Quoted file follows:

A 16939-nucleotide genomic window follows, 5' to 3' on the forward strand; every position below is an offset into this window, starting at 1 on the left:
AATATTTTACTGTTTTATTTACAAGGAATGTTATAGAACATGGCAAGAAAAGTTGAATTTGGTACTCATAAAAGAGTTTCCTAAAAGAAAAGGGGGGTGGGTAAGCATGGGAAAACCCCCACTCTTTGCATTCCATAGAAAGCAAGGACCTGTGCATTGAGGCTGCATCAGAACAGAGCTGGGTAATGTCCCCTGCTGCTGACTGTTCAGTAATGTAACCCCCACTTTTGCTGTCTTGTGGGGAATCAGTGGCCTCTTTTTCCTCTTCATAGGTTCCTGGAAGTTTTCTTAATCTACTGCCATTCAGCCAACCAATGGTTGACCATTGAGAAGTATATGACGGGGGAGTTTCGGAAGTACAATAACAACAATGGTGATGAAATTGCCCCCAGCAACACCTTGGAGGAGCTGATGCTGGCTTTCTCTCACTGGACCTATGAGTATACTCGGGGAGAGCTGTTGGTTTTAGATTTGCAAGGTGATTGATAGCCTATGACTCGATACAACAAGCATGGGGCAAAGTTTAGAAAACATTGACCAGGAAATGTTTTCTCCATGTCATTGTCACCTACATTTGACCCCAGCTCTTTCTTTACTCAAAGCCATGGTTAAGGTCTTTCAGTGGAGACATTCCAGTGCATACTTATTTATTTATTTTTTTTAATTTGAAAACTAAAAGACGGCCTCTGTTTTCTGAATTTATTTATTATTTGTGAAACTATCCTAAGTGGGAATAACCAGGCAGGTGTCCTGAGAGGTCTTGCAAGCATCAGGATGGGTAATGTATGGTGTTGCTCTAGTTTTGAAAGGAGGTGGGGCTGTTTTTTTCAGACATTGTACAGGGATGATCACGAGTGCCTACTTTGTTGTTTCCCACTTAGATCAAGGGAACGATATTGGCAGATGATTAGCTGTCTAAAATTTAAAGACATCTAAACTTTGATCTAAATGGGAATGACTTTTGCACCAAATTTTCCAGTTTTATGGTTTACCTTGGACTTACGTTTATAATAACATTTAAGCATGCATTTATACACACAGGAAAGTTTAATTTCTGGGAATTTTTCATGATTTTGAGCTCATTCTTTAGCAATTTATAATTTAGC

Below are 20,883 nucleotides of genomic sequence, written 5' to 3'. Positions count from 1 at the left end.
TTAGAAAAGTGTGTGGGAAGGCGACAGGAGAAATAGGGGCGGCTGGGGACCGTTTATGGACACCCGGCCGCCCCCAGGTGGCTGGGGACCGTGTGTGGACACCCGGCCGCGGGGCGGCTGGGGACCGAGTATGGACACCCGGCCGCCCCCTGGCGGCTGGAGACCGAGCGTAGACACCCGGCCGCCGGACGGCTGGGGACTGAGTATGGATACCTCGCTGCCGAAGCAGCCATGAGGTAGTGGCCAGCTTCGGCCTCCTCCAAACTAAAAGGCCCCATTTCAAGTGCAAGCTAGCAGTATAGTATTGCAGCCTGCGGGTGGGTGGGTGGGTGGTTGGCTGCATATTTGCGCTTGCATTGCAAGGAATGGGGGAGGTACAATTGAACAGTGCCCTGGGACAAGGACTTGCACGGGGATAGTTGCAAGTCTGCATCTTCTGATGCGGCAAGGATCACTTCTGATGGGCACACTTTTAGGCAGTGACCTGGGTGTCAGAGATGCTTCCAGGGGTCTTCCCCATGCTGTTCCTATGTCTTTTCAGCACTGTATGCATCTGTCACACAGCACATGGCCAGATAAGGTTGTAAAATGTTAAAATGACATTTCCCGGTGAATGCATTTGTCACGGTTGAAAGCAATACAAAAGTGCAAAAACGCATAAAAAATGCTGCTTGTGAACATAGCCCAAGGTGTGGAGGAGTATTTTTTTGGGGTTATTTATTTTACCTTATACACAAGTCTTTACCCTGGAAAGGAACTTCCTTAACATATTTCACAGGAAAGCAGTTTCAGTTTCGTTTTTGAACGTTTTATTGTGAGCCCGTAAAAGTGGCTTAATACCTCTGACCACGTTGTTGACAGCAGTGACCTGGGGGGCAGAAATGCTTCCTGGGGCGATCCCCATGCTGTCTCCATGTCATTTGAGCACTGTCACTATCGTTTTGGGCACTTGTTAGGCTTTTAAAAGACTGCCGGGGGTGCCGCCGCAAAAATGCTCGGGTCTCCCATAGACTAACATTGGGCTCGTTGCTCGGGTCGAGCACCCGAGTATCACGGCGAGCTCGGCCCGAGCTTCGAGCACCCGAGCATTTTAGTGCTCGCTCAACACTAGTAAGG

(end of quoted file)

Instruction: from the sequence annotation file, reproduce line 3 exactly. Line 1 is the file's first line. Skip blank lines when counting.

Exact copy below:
Below are 20,883 nucleotides of genomic sequence, written 5' to 3'. Positions count from 1 at the left end.